FMC Deregulates on Ocean Carrier Service Contracts – Shippers Await Action on Fees

 In carriers, container shipping, exporters, importers, International Shipping, ocean freight, ocean shipping

The Federal Maritime Commission (FMC) made a regulation move concerning ocean freight carriers. It’s actually a bit of deregulation when it comes to carriers filing service contracts. Maybe it would even be more accurate to say it’s an easing of regulation on filing service contracts.

container ship at dock

John Gallagher – not the Gallagher who used to smash watermelons with mallets; his first name was actually Leo – reports in an American Shipper article:

The Federal Maritime Commission (FMC) will begin this year what it calls a “new era of flexibility” for service contract filing for container lines and their U.S. importer and exporter customers.

An amended rule that takes effect on June 2 will allow ocean carriers to file original service contracts with the agency up to 30 days after they go into effect. Current regulations require that they be filed with the FMC before an ocean carrier is allowed to receive and move cargo under the terms of that contract.

Reaction to Easing of Contract Filing Regulation

Shippers in general probably won’t mind this bit of deregulation. The flexibility does have the potential to improve service from carriers, allowing them to load shippers’ cargo faster after signing a contract. It doesn’t make the contract any less binding and shouldn’t decrease the FMC’s ability to review contracts to make sure carriers aren’t taking advantage of shippers. Ultimately, though, most shippers – especially small to medium shippers – are not likely to see any real difference from this deregulation.

Most in the international shipping industry – and the container shipping sector in particular – either view this bit of deregulation positively or with indifference. Gallagher’s article did, however, make note of the one dissenting opinion that was submitted to the FMC:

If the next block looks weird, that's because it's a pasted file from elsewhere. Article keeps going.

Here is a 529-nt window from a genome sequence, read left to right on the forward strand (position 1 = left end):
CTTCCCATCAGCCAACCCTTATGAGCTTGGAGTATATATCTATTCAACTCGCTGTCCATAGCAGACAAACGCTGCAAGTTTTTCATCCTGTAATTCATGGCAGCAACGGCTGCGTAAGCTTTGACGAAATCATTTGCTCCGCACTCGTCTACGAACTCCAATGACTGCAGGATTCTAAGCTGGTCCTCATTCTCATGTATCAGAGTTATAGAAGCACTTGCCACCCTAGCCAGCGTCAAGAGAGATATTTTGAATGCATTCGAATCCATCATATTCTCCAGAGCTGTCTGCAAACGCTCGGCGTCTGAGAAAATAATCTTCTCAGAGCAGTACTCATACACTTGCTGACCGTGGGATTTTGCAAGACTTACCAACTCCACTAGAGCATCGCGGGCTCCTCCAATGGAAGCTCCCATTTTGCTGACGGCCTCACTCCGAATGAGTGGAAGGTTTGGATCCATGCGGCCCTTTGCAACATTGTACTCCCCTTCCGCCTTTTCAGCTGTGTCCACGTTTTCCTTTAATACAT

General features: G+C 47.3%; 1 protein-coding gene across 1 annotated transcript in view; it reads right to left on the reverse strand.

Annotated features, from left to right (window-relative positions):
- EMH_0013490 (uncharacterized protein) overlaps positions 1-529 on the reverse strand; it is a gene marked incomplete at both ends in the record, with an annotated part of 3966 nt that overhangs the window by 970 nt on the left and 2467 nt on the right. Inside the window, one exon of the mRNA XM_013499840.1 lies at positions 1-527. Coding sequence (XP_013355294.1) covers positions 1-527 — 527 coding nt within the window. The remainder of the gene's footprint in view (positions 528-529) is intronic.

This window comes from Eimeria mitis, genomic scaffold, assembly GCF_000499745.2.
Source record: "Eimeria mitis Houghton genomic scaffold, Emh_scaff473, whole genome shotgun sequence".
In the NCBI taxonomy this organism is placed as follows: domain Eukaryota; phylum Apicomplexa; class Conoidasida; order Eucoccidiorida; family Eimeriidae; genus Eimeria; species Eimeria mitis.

BassTech International, a raw materials supplier, was the sole commenter that opposed the change, asserting that “eliminating any regulation that will reduce transparency and meaningful Commission oversight of ocean carrier behavior will have a negative impact on U.S. businesses that rely on importing and exporting by ocean transportation,” according to the FMC.

Transparency, or the lack thereof, from carriers is something worth being concerned about. Carriers are notoriously opaque in their practices. However, I don’t believe there is much risk of this deregulation decreasing carrier transparency (and not just because it seems impossible for them to be less transparent). Contracts still must be filed and will be reviewed. This simply allows the contracts to go into effect faster.

Granted, I’m generally for less regulation rather than more when it comes to business. However, I do recognize the need for some regulation to prevent monopolies, stop unethical practices that would take advantage of consumers, and protect communities and environments in which businesses operate. There is regulation, which I believe should be put in place, that shippers have been waiting for from the FMC.

Shippers Waiting for Real FMC Action

For years, shippers have complained of unfair fees, especially detention and demurrage fees, from carriers and terminal operators. Unfair fees levied against shippers because of out-of-their-control factors such as congestion and limited operations due to Covid restrictions have been especially prevalent during the pandemic.

Meanwhile, U.S. exporters, especially in the agricultural sector, have been denied service by carriers so shipping lines could ship empty containers back to Asia faster to feed into the more profitable (for carriers) eastbound transpacific shipping routes.

While the FMC has talked a decent talk about investigating carrier practices and fees, shippers have seen almost nothing in terms of regulatory action. Probably the biggest bit of regulatory action the FMC has taken is to increase the frequency with which carrier alliances must report key trade data.

Shippers are still waiting for the FMC redress some of their complaints.

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